CBET-EPSRC: Turbulent flows over multiscale heterogeneous surfaces

Lead Research Organisation: University of Southampton
Department Name: Faculty of Engineering & the Environment


A turbulent boundary layer is formed when a fluid flows past a surface. This boundary layer is primarily responsible for the skin-friction drag incurred by the surface. In almost all engineering and environmental flow applications, these boundary layers are formed over non-smooth or rough surfaces where the roughness of the surface plays a significant role in setting the drag and its repercussions on the flow. And yet, we are unable to truly predict the influence of these rough surfaces on the flow. This is primarily because the topography of surface roughness is usually "multiscale" in nature that contains a wide variety of roughness length scales. More importantly, the variation in the range of roughness length scales and the distribution of the roughness features is "heterogeneous" across the surface. Examples include edges of forests or wind-farms, urban canopies, crop boundaries, river-beds, land-water interfaces, rivets on aircraft, ablated turbine blades, macro bio-fouled ship hulls etc. The turbulent boundary layers that evolve over such heterogeneous multiscale roughness experience non-uniform surface conditions and as a result exhibit properties that are different from flows that develop over homogeneous roughness. Consequently, current modelling and prediction strategies (such as the Moody diagram) that were developed for surfaces with homogeneous roughness can neither accurately predict nor offer insights into the complex physics of flow over heterogeneous multiscale surfaces. Therefore, considerable advancements and benefits would result across a whole range of sectors if we are able to predict the effects of multiscale surface heterogeneity on turbulent boundary layers.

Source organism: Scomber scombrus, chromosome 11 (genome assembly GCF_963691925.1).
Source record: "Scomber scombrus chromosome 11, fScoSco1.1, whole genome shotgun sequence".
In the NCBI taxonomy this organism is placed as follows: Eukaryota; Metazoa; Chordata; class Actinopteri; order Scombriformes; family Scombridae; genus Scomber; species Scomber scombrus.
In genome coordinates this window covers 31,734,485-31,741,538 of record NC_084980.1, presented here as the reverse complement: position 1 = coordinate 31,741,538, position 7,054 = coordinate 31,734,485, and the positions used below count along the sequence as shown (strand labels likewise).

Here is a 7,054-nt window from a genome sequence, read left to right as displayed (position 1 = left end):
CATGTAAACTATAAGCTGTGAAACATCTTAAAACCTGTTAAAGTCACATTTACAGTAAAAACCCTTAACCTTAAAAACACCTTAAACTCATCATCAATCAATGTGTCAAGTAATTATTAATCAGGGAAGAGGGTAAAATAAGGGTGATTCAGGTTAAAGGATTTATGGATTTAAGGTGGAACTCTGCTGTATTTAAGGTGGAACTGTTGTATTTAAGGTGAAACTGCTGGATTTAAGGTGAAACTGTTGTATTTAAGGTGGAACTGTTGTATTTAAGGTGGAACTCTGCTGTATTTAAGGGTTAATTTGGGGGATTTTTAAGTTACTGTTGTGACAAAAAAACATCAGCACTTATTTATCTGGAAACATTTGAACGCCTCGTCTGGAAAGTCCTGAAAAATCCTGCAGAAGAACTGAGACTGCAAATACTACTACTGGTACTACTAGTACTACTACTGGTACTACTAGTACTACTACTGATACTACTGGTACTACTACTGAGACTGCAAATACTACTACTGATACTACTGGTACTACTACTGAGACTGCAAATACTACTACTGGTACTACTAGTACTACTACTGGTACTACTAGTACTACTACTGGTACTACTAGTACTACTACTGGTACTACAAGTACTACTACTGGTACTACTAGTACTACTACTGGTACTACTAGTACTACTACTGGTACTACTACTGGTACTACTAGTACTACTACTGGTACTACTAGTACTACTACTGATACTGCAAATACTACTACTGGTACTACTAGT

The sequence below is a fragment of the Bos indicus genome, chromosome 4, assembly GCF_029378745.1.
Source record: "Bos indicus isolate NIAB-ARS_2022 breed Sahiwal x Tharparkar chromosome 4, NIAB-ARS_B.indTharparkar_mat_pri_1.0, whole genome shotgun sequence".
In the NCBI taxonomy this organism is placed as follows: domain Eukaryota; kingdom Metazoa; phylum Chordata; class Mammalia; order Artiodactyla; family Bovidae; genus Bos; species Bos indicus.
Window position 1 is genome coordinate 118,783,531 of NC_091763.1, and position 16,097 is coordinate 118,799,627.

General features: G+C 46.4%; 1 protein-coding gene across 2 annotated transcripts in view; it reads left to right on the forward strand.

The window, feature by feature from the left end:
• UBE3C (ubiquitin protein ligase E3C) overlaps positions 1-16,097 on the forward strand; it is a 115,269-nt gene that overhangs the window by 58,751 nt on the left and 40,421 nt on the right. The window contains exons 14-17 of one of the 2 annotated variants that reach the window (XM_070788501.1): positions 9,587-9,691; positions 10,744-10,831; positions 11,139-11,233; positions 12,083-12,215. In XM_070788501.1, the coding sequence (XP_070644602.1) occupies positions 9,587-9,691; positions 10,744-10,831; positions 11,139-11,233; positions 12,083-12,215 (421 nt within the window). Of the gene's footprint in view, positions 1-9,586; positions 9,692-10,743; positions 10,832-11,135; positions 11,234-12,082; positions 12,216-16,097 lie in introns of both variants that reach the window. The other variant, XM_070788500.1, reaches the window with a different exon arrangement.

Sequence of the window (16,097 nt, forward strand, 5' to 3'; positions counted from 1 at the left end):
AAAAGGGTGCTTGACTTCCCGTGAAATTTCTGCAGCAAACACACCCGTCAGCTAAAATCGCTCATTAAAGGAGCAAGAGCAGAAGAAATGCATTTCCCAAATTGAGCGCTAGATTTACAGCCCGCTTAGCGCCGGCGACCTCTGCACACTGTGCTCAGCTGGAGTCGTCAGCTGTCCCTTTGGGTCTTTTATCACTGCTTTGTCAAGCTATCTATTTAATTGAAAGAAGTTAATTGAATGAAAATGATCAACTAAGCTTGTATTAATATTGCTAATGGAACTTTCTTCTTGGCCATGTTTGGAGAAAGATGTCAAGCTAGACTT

In this collaborative research, we aim to apply a systematic approach to characterize drag and mechanisms of momentum transfers in flows over heterogeneous multiscale surfaces. A series of physical experiments - to be performed at Southampton in the UK - and Large Eddy Simulations - to be carried out at Johns Hopkins in the US - will generate unprecedented data of flows over heterogeneous multiscale surfaces. Examining flows over such surfaces will develop our fundamental understanding of the coupling between the non-linearities in the turbulent flow and its relationship with the multiscale heterogeneity of the surface. This understanding will bring about a paradigm shift in how we understand and predict non-equilibrium turbulent wall-flows and the multiscale interactions that are responsible for its development. Synthesizing the new insights obtained from the data, we will develop new analytical models to predict the drag and properties of momentum transfer based only on available information about the surface topography. The ultimate aim is to develop truly predictive models for engineering and environmental flow applications.

Planned Impact

The aim of this project is to advance our fundamental understanding of flows over heterogeneous multiscale surfaces in order to develop new predictive models for engineering and environmental flow applications. In addition to academic beneficiaries, the outcomes of this research will lay a foundation for future societal and economic benefits to be reaped through existing networks and industrial partnerships, as well as providing further impact by training new highly-skilled researchers, public engagement, and developing a major international collaboration between the UK and the US.